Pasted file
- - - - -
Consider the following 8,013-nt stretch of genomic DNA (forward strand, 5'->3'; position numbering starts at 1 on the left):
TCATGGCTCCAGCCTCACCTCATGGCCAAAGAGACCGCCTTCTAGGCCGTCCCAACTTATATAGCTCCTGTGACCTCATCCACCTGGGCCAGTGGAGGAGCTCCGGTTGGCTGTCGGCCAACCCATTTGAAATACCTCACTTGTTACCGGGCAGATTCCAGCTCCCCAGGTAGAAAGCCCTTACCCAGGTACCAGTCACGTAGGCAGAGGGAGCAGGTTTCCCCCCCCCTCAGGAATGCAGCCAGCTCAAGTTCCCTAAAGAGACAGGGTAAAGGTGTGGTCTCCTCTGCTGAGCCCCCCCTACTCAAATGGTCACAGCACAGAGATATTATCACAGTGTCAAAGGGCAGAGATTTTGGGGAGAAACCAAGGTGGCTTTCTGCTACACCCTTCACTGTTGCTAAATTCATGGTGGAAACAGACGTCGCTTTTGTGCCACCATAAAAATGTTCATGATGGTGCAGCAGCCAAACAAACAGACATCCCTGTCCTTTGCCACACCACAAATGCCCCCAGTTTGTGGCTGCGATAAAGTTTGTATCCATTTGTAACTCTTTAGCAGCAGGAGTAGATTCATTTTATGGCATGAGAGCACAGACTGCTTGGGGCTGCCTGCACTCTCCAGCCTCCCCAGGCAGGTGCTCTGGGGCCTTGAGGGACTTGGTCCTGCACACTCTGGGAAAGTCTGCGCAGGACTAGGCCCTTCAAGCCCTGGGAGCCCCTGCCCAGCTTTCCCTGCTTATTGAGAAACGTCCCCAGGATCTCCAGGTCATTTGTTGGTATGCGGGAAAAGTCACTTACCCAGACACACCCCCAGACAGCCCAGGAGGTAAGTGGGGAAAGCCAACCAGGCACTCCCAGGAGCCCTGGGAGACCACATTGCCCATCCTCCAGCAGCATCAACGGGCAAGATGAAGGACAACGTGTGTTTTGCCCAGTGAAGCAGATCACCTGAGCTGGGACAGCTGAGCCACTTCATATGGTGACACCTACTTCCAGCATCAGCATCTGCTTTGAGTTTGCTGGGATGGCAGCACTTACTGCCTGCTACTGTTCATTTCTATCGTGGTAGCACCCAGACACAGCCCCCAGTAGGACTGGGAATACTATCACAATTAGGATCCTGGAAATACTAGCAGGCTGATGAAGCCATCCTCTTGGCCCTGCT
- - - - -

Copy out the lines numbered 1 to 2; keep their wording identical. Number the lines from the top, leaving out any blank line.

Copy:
Consider the following 8,013-nt stretch of genomic DNA (forward strand, 5'->3'; position numbering starts at 1 on the left):
TCATGGCTCCAGCCTCACCTCATGGCCAAAGAGACCGCCTTCTAGGCCGTCCCAACTTATATAGCTCCTGTGACCTCATCCACCTGGGCCAGTGGAGGAGCTCCGGTTGGCTGTCGGCCAACCCATTTGAAATACCTCACTTGTTACCGGGCAGATTCCAGCTCCCCAGGTAGAAAGCCCTTACCCAGGTACCAGTCACGTAGGCAGAGGGAGCAGGTTTCCCCCCCCCTCAGGAATGCAGCCAGCTCAAGTTCCCTAAAGAGACAGGGTAAAGGTGTGGTCTCCTCTGCTGAGCCCCCCCTACTCAAATGGTCACAGCACAGAGATATTATCACAGTGTCAAAGGGCAGAGATTTTGGGGAGAAACCAAGGTGGCTTTCTGCTACACCCTTCACTGTTGCTAAATTCATGGTGGAAACAGACGTCGCTTTTGTGCCACCATAAAAATGTTCATGATGGTGCAGCAGCCAAACAAACAGACATCCCTGTCCTTTGCCACACCACAAATGCCCCCAGTTTGTGGCTGCGATAAAGTTTGTATCCATTTGTAACTCTTTAGCAGCAGGAGTAGATTCATTTTATGGCATGAGAGCACAGACTGCTTGGGGCTGCCTGCACTCTCCAGCCTCCCCAGGCAGGTGCTCTGGGGCCTTGAGGGACTTGGTCCTGCACACTCTGGGAAAGTCTGCGCAGGACTAGGCCCTTCAAGCCCTGGGAGCCCCTGCCCAGCTTTCCCTGCTTATTGAGAAACGTCCCCAGGATCTCCAGGTCATTTGTTGGTATGCGGGAAAAGTCACTTACCCAGACACACCCCCAGACAGCCCAGGAGGTAAGTGGGGAAAGCCAACCAGGCACTCCCAGGAGCCCTGGGAGACCACATTGCCCATCCTCCAGCAGCATCAACGGGCAAGATGAAGGACAACGTGTGTTTTGCCCAGTGAAGCAGATCACCTGAGCTGGGACAGCTGAGCCACTTCATATGGTGACACCTACTTCCAGCATCAGCATCTGCTTTGAGTTTGCTGGGATGGCAGCACTTACTGCCTGCTACTGTTCATTTCTATCGTGGTAGCACCCAGACACAGCCCCCAGTAGGACTGGGAATACTATCACAATTAGGATCCTGGAAATACTAGCAGGCTGATGAAGCCATCCTCTTGGCCCTGCT